Follow My Hand [WP]

It was about two weeks ago I moved in.  Foreclosures.  For someone just moving into town following a job opportunity, it was great; and by that I mean the price.  For being a first time buyer, it was fairly painless too.  Foreclosures are sold by the bank, after all.  Regular sellers are obnoxious and realtors are even worse.

There were a few pieces of furniture left over.  The previous owner lost his job apparently, and couldn’t keep paying the mortgage.  Poor sap.  Well, his loss is my gain.  I also didn’t have any furniture so I couldn’t complain, even if they are a little worse for wear.  There was some other junk lying around that I had to clean up, but it’s a small price to pay.

I’m still sorting through it.  So far all the living space is clear and I was able to move into the house properly.  The last bit was down in the basement.  It’s probably the biggest mess, and while it was out of the way, I wanted to get it sorted through.  I can’t imagine the thought of rats or other things living down there.

At the back of the heap of things that were mostly broken, I found something built into the floor.  It seemed like a hatch, and beside it was a small hole dug into the concrete leading downwards.  It may have been a drain of some sort, if the cover had come off.  Whatever it was, it was caked in dirt and other filth.  I shined a light down it, but it just contained darkness for what I could see. 

While digging through the heap of trash, I found a paper, dirty and crumpled, but still legible.  The shaky handwriting in permanent marker seemed like it could have been written by the previous owner, if he had been doped up at the time.  I hoped silently that I had not moved into what once was a meth den.  The words I could make out said that I would have to feed something.  The house had no signs of animals living there; no hair, no smell, no toys or pet food.  Maybe he had a fish.  They can’t feed themselves in a little glass container after all.  I breathed deeply as my complex web of thoughts brought me to a conclusion that finally put me at ease.  I returned to my work.

Not minutes later, while pulling out a broken chair leg from the mess, I sent a porcelain dish flying to the ground, shattering on impact.  It was probably cheap anyways.  I went to pick it up, when I heard a noise from the hole in the ground.  It was something between a whimper and a scream.  The hair on my neck stood up.  Did they leave their pet below in this cellar?  What type of pet makes that noise?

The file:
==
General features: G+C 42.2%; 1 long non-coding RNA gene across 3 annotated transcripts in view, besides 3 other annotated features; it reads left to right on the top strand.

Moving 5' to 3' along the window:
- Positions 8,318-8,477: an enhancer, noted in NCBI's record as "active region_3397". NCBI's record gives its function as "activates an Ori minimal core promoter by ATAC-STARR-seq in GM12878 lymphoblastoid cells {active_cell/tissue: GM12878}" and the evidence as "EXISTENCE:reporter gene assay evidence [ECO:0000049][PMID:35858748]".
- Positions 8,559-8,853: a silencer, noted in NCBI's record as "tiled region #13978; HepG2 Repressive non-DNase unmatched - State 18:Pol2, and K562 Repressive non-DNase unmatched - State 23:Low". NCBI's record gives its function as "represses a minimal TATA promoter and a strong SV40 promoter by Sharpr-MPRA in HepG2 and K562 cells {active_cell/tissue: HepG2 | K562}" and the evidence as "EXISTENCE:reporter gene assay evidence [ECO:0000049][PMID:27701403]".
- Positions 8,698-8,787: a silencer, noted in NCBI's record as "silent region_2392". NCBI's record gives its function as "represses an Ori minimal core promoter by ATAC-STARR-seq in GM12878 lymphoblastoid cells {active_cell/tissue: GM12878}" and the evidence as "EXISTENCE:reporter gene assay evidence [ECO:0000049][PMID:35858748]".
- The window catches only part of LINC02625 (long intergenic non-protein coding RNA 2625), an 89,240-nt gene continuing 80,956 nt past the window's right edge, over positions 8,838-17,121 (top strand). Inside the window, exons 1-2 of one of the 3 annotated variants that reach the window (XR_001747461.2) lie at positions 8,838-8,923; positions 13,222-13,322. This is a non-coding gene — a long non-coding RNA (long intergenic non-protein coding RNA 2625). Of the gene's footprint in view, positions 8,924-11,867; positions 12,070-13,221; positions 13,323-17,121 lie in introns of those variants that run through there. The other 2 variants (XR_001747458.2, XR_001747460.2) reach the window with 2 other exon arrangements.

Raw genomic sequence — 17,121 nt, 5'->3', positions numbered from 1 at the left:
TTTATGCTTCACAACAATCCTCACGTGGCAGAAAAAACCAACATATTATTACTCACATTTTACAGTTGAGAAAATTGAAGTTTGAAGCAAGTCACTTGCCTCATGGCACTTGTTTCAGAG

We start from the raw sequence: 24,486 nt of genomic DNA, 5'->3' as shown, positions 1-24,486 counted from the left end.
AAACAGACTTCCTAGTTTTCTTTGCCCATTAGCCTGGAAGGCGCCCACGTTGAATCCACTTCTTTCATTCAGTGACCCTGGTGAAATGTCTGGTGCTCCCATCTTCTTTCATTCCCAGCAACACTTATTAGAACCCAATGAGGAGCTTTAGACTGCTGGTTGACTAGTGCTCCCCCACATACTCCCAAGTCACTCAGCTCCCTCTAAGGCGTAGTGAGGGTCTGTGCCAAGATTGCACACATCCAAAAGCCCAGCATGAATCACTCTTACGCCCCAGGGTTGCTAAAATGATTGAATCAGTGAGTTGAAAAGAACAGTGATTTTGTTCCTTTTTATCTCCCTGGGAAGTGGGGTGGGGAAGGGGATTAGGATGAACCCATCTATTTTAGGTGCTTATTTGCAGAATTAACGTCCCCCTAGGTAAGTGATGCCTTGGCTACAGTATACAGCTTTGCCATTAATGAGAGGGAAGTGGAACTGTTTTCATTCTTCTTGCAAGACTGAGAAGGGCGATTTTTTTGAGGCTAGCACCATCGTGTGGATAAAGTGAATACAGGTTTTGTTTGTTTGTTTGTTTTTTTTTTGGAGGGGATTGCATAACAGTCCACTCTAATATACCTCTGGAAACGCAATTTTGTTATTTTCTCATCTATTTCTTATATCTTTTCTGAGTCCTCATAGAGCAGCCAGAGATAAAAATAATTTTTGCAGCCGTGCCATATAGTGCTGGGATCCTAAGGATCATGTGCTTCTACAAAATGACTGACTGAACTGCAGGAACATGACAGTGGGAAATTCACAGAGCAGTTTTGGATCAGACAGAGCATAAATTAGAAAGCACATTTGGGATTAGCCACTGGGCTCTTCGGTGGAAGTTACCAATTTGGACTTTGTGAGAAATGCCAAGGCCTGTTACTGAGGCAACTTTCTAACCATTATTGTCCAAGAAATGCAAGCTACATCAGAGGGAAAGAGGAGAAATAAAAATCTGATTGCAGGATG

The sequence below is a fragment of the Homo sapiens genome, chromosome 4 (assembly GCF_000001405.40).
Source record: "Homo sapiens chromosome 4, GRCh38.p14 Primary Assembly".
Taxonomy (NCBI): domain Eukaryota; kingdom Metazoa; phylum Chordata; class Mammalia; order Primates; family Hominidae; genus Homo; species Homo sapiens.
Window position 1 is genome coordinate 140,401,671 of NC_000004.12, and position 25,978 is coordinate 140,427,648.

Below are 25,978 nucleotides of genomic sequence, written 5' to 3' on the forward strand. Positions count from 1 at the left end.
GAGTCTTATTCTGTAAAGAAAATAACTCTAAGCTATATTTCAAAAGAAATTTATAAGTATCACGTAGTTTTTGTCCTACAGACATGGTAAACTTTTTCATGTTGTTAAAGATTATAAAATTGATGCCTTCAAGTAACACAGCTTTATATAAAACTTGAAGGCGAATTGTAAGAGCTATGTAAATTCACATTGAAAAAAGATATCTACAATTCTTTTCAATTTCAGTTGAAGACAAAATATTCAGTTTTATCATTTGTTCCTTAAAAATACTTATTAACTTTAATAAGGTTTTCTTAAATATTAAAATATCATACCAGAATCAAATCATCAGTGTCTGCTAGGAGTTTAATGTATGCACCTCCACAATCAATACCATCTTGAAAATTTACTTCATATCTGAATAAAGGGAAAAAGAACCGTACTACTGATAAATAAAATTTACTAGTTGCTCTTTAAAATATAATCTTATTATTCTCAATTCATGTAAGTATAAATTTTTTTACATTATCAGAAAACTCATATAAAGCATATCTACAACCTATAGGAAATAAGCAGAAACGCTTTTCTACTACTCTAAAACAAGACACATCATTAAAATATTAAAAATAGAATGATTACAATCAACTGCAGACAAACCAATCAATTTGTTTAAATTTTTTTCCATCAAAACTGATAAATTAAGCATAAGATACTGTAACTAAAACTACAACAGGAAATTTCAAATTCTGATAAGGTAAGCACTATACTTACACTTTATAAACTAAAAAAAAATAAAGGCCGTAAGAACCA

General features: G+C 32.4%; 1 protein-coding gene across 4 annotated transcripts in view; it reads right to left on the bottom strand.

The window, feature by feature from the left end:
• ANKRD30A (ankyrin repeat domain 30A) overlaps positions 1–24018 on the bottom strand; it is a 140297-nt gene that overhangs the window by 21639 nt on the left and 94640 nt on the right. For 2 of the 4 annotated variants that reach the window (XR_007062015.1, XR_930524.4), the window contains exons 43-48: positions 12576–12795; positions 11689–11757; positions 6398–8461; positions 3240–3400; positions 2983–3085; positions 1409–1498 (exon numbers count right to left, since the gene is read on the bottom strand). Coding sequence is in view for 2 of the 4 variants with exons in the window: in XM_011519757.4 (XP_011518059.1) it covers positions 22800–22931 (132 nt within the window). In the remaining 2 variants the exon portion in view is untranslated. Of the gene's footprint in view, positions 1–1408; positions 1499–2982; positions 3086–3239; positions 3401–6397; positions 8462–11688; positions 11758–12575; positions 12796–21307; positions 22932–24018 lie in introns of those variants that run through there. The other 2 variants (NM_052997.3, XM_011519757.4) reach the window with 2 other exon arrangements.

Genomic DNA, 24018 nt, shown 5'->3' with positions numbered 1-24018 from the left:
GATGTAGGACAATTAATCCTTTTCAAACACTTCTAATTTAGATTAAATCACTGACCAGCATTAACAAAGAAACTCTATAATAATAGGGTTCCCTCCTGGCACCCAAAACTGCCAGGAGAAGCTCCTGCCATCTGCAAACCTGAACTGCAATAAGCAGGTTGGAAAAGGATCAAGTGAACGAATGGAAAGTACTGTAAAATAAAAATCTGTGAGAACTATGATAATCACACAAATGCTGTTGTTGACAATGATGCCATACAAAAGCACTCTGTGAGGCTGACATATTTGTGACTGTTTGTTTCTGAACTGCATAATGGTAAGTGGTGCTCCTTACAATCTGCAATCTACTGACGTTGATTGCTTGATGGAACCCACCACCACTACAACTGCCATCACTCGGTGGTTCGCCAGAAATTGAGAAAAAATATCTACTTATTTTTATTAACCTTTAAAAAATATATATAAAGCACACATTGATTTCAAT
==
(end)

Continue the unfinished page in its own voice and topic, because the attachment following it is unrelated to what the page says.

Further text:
I found an old rusty shovel, complete with splintered handle, to try and open the trap door.  I was able to squeeze the blade into a crack along the edge.  Against my better judgment, I leveraged it open.  The wooden cover flipped up and landed by the now open passageway to below.  The smell of something rotten came from below, like old cut grass and bad eggs.  If there was something still alive down there, it had been probably making nothing but mess.

Peering in the entrance revealed a ladder that lead down to the bottom.  I plugged my nose, and pointed my flashlight down the rungs, taking each step carefully.  At the last step, I noticed something shine in the light of the beam.  I bent down to pick it up; a plain gold ring, covered in muck.  Gross.  There was something still in the center of the loop.  Examining it closer, it was hard and pale, stuck to the metal by whatever dried out dirt it was sitting in.  I popped it out with my pinky and examined it in the palm of my hand.

“Oh my god.” I muttered to myself.   It was a phalange; a finger bone.  I dropped the bone and the ring with it, and my hand tensed around the flashlight.  The ring made a light ping off the hard ground.  I shined the light around.  There was a loud sound of something breathing out heavily.  Another flash of light appeared in the darkness of the corner.  Two flashes.  Eyes.

I adjusted to the darkness slowly.  Whatever it was didn’t move.  It snorted.  Its form was almost comical.  A long neck, four legs, covered in a dense fur.  I shined the light in its eyes once again, and took a tenuous step forward.  It stomped its feet, and I heard it make a sound like one you would make after brushing your teeth.  Ptoo.  This was a llama.

I stopped dead in my tracks.  I had stepped on something crunchy.  Not like a big autumn leaf crunchy, but like a walnut in a nut cracker crunchy.  I shined my light down to the floor; it was covered by skeletal hands of various sizes, picked clean.  I shined my light back at the llama, who kept staring at me.  Rather, my mid section.  I quickly moved my non-flashlight hand behind my back, confirming my suspicion.  His neck arched around as if to follow where my hand had gone.  I got the feeling it was about to move.  My foot found its way back to the bottom rung of the ladder, and I pushed myself upwards.

Reaching the top, I shined my light back down.  It had not came after me.  I doubt llamas can climb ladders, but I wasn’t going to figure out.  The door was still sitting on the ground besides the hole, and I was able to put it back into place with much haste.  The shock from being opened had dislodged a layer of dust from it, and I could make out a word that had been painted on the wood.  “Carl.”

Prompt from reddit r/writingprompts.

You move into a new house. You see a trapdoor on floor of the basement with a note reading “I couldn’t feed it any more. Its up to you now”.

%d bloggers like this: